Lest it be thought that I am in any way critical of Adam, let me say that I revere his London politics blog, and visit often for its exciting scoops about paperclips irregularities at the fire authority. It is a priceless sociological document: a pitch-perfect expression of the sectarian Left’s impotent rage that a Tory mayor – a Tory! – can be funny and popular. Its astute deployment of Nazi slurs against its opponents blazed a path now followed by the Daily Mail.

I am slightly surprised, however, that a Labour supporter should regard the party label as so toxic that he demands a correction. Another sign of what awaits on Thursday?

New Tory policy: Boris Johnson to walk on water

The new Tory proposals to give greater power over the River Thames to Boris Johnson are a useful step forward in a campaign that I and the think-tank Policy Exchange have helped wage to make the river a genuine public transport highway.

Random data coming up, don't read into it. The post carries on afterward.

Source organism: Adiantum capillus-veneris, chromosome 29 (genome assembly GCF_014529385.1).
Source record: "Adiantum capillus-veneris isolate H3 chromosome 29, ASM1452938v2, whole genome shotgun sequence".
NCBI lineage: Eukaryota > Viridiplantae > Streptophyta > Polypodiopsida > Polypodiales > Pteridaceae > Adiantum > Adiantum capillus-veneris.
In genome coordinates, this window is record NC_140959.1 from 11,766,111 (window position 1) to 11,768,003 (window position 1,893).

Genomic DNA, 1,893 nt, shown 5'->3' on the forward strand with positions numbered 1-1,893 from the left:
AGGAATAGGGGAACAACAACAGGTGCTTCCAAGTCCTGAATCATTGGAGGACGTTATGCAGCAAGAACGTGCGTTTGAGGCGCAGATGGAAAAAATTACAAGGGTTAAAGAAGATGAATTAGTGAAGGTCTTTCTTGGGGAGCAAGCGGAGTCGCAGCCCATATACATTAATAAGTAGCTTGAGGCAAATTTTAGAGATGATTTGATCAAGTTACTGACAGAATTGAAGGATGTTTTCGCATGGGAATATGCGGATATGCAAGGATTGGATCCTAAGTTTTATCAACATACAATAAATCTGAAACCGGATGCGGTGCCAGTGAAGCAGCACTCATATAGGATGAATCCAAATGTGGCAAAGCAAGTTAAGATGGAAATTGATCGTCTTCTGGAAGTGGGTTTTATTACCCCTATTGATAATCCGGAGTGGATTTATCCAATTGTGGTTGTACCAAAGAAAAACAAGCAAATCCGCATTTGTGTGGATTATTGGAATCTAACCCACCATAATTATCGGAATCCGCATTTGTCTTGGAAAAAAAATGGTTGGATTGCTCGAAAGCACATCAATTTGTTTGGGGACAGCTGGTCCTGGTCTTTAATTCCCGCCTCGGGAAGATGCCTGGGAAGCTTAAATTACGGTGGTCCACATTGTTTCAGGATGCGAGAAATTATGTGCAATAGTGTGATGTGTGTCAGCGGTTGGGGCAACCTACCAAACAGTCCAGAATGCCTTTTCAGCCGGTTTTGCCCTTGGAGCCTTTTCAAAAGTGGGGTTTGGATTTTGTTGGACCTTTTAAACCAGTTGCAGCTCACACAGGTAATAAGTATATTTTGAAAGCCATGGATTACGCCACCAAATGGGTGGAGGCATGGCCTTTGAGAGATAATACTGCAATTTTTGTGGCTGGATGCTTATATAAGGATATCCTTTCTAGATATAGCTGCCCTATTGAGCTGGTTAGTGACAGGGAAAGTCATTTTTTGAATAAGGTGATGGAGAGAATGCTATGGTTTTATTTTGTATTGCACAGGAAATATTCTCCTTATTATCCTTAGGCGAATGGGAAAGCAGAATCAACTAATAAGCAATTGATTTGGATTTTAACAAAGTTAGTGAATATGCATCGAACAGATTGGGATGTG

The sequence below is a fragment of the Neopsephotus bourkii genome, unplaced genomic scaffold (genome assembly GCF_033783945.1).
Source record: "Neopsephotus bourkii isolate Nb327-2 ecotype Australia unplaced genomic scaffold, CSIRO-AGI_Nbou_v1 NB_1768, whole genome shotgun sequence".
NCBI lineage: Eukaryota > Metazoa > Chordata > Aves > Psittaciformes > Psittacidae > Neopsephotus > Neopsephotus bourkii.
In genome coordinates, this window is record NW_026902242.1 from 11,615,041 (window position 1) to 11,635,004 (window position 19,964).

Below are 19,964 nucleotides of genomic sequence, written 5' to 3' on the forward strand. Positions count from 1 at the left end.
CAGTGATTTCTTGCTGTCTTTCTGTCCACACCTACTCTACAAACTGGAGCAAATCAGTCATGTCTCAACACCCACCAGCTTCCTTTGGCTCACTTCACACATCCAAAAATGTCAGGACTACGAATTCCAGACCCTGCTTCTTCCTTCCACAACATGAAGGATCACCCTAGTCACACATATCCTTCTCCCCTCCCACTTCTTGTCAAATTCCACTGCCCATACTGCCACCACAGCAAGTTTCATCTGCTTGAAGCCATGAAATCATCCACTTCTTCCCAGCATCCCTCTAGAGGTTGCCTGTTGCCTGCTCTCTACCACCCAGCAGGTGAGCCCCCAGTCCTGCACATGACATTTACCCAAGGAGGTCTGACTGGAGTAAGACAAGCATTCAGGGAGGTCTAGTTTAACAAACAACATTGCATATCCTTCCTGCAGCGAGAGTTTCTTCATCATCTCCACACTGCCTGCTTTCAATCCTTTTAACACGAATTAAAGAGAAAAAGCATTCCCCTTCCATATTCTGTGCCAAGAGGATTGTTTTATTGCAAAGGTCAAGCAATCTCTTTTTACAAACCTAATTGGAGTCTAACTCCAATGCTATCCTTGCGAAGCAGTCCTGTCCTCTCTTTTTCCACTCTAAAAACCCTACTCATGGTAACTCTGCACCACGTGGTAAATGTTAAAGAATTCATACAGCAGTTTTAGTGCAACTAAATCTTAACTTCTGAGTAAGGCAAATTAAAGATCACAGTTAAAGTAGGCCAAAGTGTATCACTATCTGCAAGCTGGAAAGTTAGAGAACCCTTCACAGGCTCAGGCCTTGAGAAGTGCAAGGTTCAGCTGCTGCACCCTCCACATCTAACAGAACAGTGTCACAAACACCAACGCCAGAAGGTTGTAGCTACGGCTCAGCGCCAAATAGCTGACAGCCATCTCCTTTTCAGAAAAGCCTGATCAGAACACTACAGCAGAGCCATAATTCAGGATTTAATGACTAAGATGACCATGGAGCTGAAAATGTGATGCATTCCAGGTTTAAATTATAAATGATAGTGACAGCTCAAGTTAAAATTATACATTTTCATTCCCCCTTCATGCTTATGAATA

Our pamphlet, At a Rate of Knots, describes how – in under three years, and for an initial outlay of just £30 million – we could create a new, waterborne Tube line, with a frequent service of high-speed boats at 20 piers from Putney to Woolwich. That is about a quarter of the time, and less than a hundredth of the money, that a similar project would need on land.

It would never be stopped by traffic or points failures. It would bring new links to places badly served by the transport system, and much-needed relief to the whole network. It would seize imaginations and raise spirits. Hundreds of thousands of Londoners would be liberated from their subterranean holes, travelling instead with the wind in their hair and the matchless spectacle of the world’s greatest city before their eyes.